The Kigali government has indicated that the deployment at the request of the Mozambican authorities is aimed at restoring state control in the conflict-affected province.
Rwanda has started deploying 1,000-strong forces to Mozambique to help combat escalating violence in the gas-rich northern province of Cabo Delgado.
The announcement came on Friday after the 16 members of the Southern African Development Community (SADC) last month approved the deployment of joint forces to help Mozambique respond to an almost four-year-old conflict, which has killed some 3,000 people and displaced nearly 800,000, half of whom are children.
Rwandan soldiers, who are not members of SADC, are reportedly fighting alongside Mozambican forces and SADC troops, the Rwandan government said in a statement.
“The Rwandan contingent will support efforts aimed at restoring the authority of the Mozambican state by carrying out combat and security operations, as well as stabilization and reform of the security sector,” he added.
Rwanda is deploying a joint force in Mozambique. Read the full statement and background here: https://t.co/ezhoBGZyG5 pic.twitter.com/JexdejubEB
– Government of Rwanda (@RwandaGov) July 9, 2021
Rwandan Defense Forces spokesman Ronald Rwivanga told Reuters news agency that the new forces would be fully deployed by Saturday.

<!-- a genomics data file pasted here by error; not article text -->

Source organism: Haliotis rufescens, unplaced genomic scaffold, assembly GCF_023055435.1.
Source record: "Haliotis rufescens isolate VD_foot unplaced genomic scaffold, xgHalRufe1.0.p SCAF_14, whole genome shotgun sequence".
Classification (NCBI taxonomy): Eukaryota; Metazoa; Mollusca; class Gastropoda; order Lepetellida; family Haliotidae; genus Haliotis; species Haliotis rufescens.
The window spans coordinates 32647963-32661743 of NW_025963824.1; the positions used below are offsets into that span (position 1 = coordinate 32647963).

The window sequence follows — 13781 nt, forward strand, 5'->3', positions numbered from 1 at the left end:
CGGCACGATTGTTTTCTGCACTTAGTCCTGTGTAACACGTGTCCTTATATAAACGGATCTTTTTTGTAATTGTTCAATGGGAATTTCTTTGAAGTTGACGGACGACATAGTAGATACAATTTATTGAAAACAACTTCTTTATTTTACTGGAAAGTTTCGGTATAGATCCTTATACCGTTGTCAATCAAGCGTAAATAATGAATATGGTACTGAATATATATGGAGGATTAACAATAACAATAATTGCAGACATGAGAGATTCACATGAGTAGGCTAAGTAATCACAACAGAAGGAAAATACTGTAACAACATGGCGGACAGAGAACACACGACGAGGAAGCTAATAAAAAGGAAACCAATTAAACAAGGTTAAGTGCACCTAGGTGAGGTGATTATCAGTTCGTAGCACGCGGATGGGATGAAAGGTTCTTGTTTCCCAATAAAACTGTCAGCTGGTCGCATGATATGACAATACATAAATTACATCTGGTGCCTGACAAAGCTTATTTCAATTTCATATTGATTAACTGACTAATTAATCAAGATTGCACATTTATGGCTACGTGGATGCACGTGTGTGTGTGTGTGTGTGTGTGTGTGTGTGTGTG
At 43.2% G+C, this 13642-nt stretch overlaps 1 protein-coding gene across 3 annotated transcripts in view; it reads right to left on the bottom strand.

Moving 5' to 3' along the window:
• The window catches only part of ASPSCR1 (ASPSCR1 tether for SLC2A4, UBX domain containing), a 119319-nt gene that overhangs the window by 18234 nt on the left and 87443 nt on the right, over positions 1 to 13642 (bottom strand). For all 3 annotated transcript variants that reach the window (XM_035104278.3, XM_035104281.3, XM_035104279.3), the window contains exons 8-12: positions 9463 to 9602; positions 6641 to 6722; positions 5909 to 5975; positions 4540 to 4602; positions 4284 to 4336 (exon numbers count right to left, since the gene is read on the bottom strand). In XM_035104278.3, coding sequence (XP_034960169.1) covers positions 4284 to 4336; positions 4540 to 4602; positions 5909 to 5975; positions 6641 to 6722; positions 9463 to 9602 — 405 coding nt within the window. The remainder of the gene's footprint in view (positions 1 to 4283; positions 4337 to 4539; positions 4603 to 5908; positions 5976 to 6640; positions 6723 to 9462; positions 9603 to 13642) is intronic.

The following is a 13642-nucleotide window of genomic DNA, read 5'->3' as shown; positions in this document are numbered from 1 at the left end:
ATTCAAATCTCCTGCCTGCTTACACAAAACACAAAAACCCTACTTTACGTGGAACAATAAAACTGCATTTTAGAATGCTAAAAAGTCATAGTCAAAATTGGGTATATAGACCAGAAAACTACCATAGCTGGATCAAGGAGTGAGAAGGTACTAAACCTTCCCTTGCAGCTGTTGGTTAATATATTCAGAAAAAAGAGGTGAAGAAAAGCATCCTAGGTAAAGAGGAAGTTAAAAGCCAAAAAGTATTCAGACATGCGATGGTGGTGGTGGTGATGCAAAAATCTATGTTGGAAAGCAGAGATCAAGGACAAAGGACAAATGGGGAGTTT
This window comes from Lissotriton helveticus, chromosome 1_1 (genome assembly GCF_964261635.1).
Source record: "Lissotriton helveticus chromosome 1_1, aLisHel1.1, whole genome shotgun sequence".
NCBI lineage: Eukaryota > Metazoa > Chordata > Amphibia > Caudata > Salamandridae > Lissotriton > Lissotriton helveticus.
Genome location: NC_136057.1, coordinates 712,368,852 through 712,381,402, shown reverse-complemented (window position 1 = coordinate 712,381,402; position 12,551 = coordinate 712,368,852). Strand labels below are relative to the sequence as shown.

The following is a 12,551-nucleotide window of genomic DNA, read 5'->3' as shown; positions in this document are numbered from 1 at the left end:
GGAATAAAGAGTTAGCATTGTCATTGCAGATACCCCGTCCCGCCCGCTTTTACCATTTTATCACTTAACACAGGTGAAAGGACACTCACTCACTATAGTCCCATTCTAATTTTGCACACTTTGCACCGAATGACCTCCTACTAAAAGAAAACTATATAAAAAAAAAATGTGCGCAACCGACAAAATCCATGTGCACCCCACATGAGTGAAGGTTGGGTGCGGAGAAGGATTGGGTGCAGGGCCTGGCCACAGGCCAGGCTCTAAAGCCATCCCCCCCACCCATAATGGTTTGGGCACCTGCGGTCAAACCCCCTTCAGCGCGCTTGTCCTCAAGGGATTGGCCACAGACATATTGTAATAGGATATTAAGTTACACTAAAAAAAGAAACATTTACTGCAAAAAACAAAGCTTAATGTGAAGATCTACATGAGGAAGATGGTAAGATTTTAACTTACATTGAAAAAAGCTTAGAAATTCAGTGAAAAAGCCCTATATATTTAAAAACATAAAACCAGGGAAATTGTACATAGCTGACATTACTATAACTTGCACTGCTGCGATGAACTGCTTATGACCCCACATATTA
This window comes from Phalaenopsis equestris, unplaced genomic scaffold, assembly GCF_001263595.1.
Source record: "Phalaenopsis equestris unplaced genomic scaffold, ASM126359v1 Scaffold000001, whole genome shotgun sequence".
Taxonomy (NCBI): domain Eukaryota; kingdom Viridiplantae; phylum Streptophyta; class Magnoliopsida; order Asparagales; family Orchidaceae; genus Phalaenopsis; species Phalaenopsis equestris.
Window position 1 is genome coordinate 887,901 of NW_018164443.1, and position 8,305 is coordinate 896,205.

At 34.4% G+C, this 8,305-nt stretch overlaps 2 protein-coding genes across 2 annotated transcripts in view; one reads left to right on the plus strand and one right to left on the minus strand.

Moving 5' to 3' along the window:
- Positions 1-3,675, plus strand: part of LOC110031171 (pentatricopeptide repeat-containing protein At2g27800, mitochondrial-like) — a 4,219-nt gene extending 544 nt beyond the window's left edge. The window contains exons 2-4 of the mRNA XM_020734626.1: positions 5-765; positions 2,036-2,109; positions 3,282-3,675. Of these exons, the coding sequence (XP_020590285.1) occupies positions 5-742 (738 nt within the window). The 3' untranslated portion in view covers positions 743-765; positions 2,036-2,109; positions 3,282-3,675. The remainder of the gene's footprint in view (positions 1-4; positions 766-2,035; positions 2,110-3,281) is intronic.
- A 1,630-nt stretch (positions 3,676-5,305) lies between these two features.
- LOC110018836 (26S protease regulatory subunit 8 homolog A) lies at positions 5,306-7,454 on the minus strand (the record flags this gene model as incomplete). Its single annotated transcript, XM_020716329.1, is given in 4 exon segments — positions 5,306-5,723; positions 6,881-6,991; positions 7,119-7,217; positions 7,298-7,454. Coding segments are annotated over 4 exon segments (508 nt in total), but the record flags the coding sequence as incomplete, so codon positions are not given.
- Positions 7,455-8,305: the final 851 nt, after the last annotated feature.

He said the Rwandan contingent was made up of members of the police force and troops trained “to deal with terrorism and security issues” in Cabo Delgado.
Alexandre Raymakers, Africa analyst at UK-based global risk consultancy Verisk Maplecroft, said he believed the Rwandan contingent could be used to secure major liquefied natural gas (LNG) sites for the purpose of ” attract international investors.
“The Rwandan security forces have gained a reputation as a highly competent fighting force,” he said.
But, he added, “the presence of multiple military missions, in the form of a possible Rwandan contingent and the SADC, will likely lead to conflicting priorities and friction at the military command level, which will hamper the together “.
Attacks by an armed group known locally as al-Shabab, whose origins analysts say are rooted in local political, religious and economic discontent, have steadily increased in Cabo province. Delgado since October 2017.
The sophistication of attacks has also increased.
Fighters linked to ISIL sacked towns and took control of key roads, destroying infrastructure and beheading civilians. In some cases, they forced locals to join their ranks or held them as sex slaves.
Since August 2020, fighters have controlled the key port city of Mocimboa da Praia, while in March they launched a coordinated assault on the city of Palma, killing dozens and displacing tens of thousands, while forcing the energy company French Total to suspend its $ 20 billion LNG project.
The government has deployed thousands of troops to Cabo Delgado to fight the fighters, but analysts have long warned that the Mozambican military is historically weak, poorly trained and under-equipped.
The World Food Program has warned of a growing food crisis as nearly one million people need food assistance.